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Roads - gritting

Between 1 October and 30 April we work with our contractor to keep 9,000km of roads - from major principal routes to narrow country lanes - moving during periods of extreme weather.

Motorways and trunk roads such as the A1, A1(M), A66, A66(M), A64, A168 (Dishforth to Thirsk) and A19 (Thirsk to Crathorne) are the responsibility of Highways England.

When we will grit the roads

We grit our roads in the order below, as resources permit, based on traffic flows and the best use of our gritters.

  • Priority one roads will be gritted by 7am.
    These include major traffic routes which connect or pass through towns and other major centres of population. They account for 2,300km, or 28 per cent, of our road network.
  • Priority two roads will be gritted by 10am.
    These generally provide access to local communities. They account for 2,100km, or 25 per cent of our road network.
  • Priority three roads will not normally be gritted.
    These include roads in housing estates and country lanes. They account for 4,500km, or 46 per cent, of our road network. We will consider gritting them if conditions persist for more than 72 hours and resources allow.

Most scheduled buses and over 75 per cent of school buses run on gritted routes, however we are unable to grit all our roads due to the time and cost involved.

For more advice on our winter service, including clearing snow and ice and driving tips, you can read our winter service guide:

We update Twitter with our planned gritting activity and you can follow us @northyorkscc or search for the hashtag #nygrit.

You can also view our live weather cameras online here.

How we decide when to grit

We use the latest weather forecasting technology, which includes ice prediction weather stations, a 24-hour weather forecast and road temperature sensor data.

Requesting a change to a route

It is unlikely that any additional roads will be added to our current routes. If you have an exceptional case for amending a route, you can contact us. Any submission would benefit from having the support of your parish or town council and local county councillor.

Salt heaps and salt bins

We provide salt heaps and bins for use on roads and footways in severe weather, but not for use on private property. You can view where our salt heaps and bins are on our online maps. They are placed based on our policy criteria, which include road gradient, severity of bends, usage, and whether or not the road is already gritted. Parish councils can acquire and maintain additional bins at their expense, at a cost of £50 for a bin and an annual £75 charge for up to two refills.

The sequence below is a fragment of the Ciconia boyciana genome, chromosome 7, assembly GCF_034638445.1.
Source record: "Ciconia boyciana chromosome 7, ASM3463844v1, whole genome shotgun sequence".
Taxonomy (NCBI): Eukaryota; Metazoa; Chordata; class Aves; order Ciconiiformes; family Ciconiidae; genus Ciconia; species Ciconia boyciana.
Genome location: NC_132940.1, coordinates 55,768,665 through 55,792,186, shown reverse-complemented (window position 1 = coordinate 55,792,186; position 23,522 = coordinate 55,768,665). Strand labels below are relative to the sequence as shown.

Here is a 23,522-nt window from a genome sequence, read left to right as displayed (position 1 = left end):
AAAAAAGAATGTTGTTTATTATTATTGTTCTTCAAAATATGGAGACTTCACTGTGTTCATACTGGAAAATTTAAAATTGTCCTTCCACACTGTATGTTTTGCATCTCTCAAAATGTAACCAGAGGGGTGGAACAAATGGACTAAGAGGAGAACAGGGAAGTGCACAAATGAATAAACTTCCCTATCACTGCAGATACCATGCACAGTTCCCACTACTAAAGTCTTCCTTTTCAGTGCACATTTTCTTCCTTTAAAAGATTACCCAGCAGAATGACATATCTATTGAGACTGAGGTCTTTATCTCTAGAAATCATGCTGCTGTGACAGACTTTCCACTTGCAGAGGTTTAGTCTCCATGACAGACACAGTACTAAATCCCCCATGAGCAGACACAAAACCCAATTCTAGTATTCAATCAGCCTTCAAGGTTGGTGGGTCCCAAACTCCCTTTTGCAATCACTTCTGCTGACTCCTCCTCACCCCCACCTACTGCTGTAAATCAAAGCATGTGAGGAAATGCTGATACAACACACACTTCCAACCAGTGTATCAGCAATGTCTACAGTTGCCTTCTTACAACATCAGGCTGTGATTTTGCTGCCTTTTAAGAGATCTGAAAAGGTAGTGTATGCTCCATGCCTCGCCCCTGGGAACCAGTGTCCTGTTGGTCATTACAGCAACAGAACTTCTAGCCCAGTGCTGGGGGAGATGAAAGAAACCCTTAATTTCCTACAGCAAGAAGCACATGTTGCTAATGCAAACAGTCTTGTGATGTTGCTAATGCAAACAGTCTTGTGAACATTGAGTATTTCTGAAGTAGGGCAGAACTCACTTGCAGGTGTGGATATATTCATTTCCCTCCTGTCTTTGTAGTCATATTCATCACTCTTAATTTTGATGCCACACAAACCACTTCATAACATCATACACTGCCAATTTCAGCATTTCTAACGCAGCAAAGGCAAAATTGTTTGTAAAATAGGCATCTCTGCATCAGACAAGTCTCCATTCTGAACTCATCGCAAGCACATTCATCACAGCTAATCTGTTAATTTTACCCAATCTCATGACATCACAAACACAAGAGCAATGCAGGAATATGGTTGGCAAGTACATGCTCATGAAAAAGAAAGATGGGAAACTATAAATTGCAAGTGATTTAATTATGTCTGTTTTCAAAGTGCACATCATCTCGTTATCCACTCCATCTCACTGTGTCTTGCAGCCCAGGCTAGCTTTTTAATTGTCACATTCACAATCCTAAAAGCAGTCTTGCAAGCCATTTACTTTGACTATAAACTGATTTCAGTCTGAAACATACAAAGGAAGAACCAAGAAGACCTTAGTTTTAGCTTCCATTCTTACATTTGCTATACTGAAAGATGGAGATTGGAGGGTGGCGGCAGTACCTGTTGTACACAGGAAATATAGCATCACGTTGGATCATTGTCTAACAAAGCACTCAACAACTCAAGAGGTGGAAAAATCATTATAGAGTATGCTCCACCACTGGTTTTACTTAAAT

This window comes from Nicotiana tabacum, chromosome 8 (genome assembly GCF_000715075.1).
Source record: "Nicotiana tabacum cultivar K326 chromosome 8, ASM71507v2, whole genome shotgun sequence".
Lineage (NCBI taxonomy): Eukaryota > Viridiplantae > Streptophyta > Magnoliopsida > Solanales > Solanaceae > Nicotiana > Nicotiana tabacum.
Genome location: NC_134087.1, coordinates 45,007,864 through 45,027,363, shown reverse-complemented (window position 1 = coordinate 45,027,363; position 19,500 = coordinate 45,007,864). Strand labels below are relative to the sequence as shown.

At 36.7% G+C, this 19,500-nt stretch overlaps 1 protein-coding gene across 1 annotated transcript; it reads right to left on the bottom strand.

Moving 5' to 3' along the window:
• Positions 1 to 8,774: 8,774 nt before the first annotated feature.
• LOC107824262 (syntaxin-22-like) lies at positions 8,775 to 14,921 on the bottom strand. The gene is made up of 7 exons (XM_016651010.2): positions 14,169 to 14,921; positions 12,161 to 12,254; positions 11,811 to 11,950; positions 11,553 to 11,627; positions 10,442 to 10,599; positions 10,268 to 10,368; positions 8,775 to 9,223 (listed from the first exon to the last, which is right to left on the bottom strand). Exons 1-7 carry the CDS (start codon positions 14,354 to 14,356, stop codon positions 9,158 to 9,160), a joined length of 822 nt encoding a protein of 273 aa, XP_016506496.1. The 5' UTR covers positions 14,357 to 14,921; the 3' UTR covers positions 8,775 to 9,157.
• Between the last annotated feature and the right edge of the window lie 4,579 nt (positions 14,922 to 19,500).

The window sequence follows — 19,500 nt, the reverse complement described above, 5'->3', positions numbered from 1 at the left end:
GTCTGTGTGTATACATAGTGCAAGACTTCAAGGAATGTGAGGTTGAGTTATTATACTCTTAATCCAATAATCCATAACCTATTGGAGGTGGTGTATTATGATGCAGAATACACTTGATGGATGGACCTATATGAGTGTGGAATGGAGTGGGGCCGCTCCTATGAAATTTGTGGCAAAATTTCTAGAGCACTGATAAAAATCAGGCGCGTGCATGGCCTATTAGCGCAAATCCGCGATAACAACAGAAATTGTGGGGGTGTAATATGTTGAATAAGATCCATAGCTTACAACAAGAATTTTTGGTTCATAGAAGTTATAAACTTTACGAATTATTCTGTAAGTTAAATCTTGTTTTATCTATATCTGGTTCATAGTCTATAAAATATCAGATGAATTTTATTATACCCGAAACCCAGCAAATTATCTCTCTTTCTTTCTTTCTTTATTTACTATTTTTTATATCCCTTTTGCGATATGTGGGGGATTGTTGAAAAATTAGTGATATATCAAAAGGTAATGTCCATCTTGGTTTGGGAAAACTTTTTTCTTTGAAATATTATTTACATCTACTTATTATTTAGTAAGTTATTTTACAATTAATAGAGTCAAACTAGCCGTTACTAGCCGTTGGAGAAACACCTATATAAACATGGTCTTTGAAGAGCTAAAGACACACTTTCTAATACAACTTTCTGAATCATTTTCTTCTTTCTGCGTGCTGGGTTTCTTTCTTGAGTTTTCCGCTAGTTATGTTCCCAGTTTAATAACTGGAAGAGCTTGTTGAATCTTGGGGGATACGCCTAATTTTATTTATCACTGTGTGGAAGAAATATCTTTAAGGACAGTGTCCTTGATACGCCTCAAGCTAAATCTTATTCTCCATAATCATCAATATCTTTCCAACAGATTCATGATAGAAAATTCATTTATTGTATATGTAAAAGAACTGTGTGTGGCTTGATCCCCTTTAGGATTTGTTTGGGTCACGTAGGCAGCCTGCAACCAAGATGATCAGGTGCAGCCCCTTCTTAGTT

They are replenished by 1 November and a second refill may be carried out mid-season or after significant snowfall.

We may remove bins where salt is being used indiscriminately or on private property. You can buy rock salt from most DIY or garden centres.

Gritting facts and figures

We have an annual gritting budget of £6 million and one of England's largest road networks to look after, second only to the Highways England. We have 89 gritters, 130 farming contractors and several snowblowers. We have 55,000 tonnes of salt stored in our barns and there are 10,000 salt heaps and bins around the county. Our gritting network covers 4,400km or 54% of the county's roads and in a typical year our gritters make 6,662 runs. Our gritter crews are on call 24 hours a day and typically start gritting at 5am.

Gritting myths

Why haven't you gritted our roads? They are slippery or have snow on them ...

Gritting does not always guarantee an ice-free road surface and salt is less effective the colder it gets. Rain and surface water run-off can also reduce the effectiveness of our gritting actions. 

Traffic needs to flow over a gritted road in order to grind the salt and activate it. Salt alone does not melt snow and ice. 

When we grit a road, subsequent snow fall can lay on top of the road surface covering the salt and making it appear that we haven't gritted. Only the cumulative action of traffic grinding the salt into the snow will turn it to slush and clear it. 

Sometimes it might be below freezing, but we may not grit if there isn't enough moisture in the air to form ice.

Why are you gritting when it's not freezing outside?

Sometimes we grit when the air temperature is above zero if the road surface is colder than the air temperature.

This page was last updated on 11 November 2016